On Wednesday of this week, The New York Times reported that Mayor Michael Bloomberg had donated $15 million to NYC institutions. Noted in the column, (available at
http://www.nytimes.com/2004/05/26/nyregion/26gift.html) was the fact that the Mayor made the gift to the Carnegie Corporation of New York. Yes, that Carnegie Corporation - the independent foundation established by Andrew Carnegie in 1911 and steward of almost $2 billion in assets.
This little fact doesn't seem to have stirred up a lot of attention, but it should. Why would Mayor Bloomberg, already an active, experienced philanthropist, make a gift to an independent, endowed foundation? Well, I haven't had the chance to ask either the Mayor or President gregorian of Carnegie (though I'd like to), but I would guess its because both sides recognized the value of this kind of exchange. The Mayor gets - for no cost - the experience, wisdom and due diligence of the Corporation's professional staff. Carnegie's folks get more money to support the causes they know best. The only thing that didn't work out was the Mayor's hoped-for anonymity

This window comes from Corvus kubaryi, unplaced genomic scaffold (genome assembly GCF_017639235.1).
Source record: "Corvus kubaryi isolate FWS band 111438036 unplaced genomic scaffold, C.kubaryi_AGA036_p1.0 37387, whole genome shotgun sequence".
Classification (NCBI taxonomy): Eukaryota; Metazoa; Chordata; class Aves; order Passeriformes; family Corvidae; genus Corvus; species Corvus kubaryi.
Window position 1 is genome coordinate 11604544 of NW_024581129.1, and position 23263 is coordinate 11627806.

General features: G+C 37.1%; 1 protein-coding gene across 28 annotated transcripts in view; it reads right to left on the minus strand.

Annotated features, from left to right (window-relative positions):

What is so smart about this? Many big endowed foundations have invested lots of money in hiring experts and commissioning research. These folks know what they're doing and how to do it. Other philanthropists don't need to reinvent the wheel - they can actually use the expertise of the staffed foundation to advise (and manage) their giving, and not build their own duplicative, expensive infrastructure to do so. Similar deals have worked at the Charles and Helen Schwab Foundation http://www.schwabfoundation.org/, a long time supporter of programs serving people with learning disabilities. The Schwab Foundation has been able to use its staff to guide the financial resources of other interested donors, without causing those other donors to spend time or money to learn what Schwab knows. Its efficient and it works. There should be more of it.